Apogee Inc. Offers Low Cost HDMI Output From Your Mac Computer

One of the great things about the NAB show is finding hidden gems in the midst of all those vendor booths. If you use a Mac, and you’re one of those who likes previewing footage on a large living room monitor, these low cost solutions may be just the ticket. Speaking with Jessica Pascual of Apogee Inc., here’s what I learned about these handy little devices.

Sold under the Kanex brand, Apogee Inc. offers a pair of HDMI solutions.

The iAdapt 5.1 takes video from the Apple’s mini-display port and gets 5.1 channel surround audio using Toslink coming from the audio mini-jack. Both signals are then sent out over a single HDMI cable to any HDMI capable monitor.

The iAdapt 2.0 has the same video capability, but only takes 2 channel analog audio from the Apple’s  mini-jack.

By the way, power for both devices is supplied using  USB so you’ll need to have an unused port, either built-in or through a powered USB hub.

The iAdapt utilizes HDMI 1.3b and provides full 1080P output with 12 bit per channel deep color resolution.

Another product they are showing is designed to take advantage of the 27″ iMacs that support video input. The Kanex XD will allow you to connect any device that offers HDMI output to your 27″ iMac’s mini-display port input. In the booth, they demonstrated connection of  the three major video game consoles, as well as a Blu-Ray disc player to the aforementioned port on the iMac.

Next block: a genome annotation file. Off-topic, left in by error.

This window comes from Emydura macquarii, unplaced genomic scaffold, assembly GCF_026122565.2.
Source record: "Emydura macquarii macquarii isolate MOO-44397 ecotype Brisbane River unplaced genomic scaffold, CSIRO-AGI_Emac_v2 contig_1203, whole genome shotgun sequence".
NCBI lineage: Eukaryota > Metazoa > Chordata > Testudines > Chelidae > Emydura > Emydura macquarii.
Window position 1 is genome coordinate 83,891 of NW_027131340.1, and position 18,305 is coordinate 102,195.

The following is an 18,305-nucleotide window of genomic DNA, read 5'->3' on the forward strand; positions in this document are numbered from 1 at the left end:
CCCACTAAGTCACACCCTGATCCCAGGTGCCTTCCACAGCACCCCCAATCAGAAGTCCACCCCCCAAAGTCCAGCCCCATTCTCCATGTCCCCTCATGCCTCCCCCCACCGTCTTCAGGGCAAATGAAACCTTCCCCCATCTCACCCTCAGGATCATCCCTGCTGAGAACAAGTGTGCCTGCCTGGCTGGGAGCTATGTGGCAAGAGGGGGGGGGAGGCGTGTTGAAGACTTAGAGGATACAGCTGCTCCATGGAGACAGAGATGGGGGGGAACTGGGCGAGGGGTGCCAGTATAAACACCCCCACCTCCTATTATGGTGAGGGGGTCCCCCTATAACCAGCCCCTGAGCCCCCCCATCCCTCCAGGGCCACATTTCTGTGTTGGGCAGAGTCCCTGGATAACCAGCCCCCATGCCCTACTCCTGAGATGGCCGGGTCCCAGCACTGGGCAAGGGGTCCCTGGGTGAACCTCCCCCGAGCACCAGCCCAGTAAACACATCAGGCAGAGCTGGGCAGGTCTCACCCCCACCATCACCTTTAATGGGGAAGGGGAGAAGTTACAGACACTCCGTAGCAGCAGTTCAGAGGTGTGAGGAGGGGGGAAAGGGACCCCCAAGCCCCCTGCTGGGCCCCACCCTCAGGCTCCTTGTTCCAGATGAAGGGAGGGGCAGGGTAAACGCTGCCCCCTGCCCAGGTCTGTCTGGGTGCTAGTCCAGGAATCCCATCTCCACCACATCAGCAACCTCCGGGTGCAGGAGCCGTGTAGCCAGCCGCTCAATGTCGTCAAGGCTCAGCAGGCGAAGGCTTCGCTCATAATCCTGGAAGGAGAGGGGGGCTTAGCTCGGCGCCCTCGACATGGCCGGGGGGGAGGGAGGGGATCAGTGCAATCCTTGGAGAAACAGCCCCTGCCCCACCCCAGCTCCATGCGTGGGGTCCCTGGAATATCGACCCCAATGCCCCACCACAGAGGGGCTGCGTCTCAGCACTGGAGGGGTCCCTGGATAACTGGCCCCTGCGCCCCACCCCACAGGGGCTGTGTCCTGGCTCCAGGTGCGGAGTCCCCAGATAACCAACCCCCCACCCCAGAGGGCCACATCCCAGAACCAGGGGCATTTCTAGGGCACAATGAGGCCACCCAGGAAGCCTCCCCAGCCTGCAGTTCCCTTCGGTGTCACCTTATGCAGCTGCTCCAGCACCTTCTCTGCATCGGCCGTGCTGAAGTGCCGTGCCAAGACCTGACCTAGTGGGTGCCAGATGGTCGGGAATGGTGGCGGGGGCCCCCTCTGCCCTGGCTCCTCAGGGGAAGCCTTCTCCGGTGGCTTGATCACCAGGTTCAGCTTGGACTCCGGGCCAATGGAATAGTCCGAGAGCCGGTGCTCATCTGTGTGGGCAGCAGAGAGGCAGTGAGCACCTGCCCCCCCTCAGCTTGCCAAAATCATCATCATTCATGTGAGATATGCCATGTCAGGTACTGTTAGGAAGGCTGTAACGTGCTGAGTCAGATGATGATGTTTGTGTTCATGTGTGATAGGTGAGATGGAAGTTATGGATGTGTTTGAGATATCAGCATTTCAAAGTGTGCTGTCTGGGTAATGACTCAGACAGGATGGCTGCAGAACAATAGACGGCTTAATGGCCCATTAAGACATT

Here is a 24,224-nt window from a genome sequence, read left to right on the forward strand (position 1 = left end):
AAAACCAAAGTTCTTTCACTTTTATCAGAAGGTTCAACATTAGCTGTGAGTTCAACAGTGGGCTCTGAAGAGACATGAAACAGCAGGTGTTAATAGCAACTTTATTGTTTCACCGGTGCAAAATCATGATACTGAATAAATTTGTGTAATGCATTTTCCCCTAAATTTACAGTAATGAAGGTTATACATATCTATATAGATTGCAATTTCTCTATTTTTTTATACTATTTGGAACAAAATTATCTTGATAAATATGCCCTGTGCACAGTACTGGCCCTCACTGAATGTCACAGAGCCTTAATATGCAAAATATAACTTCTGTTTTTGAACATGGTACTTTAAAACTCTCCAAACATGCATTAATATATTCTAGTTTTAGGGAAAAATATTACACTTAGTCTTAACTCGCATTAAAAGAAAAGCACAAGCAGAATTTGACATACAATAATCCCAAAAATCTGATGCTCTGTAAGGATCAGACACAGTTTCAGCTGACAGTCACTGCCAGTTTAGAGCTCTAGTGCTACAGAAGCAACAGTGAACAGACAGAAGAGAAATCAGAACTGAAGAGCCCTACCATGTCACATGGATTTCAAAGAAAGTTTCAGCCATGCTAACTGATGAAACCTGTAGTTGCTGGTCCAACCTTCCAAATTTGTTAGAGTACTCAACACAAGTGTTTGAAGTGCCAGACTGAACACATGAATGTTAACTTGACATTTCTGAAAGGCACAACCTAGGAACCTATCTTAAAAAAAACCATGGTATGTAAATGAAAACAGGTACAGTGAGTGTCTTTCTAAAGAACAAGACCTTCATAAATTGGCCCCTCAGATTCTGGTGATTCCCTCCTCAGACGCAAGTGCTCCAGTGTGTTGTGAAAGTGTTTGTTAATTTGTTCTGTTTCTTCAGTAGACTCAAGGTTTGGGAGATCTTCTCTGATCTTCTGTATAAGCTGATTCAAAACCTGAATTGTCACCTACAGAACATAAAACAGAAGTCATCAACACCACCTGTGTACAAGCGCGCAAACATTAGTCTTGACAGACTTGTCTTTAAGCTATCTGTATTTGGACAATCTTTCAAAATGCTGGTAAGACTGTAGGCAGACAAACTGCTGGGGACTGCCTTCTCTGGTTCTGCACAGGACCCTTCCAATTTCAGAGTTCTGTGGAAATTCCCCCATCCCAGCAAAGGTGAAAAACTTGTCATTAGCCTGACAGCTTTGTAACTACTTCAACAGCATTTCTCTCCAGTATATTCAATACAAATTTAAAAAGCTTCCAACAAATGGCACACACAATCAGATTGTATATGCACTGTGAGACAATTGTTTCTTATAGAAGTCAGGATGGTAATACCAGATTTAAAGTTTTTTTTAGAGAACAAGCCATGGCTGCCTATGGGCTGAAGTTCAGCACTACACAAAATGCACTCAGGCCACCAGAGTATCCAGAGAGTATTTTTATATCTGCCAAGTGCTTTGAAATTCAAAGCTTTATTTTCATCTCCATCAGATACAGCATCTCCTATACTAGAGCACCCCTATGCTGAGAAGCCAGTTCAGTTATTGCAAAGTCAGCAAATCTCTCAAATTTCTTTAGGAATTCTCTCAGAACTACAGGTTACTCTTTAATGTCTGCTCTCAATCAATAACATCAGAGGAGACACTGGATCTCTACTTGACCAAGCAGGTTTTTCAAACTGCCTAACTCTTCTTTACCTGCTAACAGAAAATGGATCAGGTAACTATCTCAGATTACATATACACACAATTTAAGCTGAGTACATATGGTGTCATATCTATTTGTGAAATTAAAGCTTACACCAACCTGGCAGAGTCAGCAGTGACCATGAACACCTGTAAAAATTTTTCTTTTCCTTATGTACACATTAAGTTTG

Pricing for the Iadapt units are $69.99 for the 5.1, and $59.99 for the 2.0 version.

The Kanex XD unit sells for $149.99 and for that price you get an HDMI interface cable and a mini-display port cable, making it a ready to use solution, right out of the box.

For more information, visit http://www.kanexlive.com.

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About The Author

Greg Boston

Greg Boston has been a contributing member and moderator of DV Info Net since 2003. His technical background gives him insight as to how audio and visual equipment functions from the inside out. He has been doing event and training video full time since leaving the semiconductor industry in 2005. Before entering the semiconductor industry, Greg was an on-air disc jockey and voice talent. He has completed courses in broadcast journalism and writing commercial copy. He then earned an Associates Degree in Electronics Technology to further his broadcast career as an engineer. He passed his FCC First Class Radiotelephone exam and also held a General Class amateur radio license. He is passionate about audio and video as it relates to documenting life and events during our lifetime… a passion that continues to this day.

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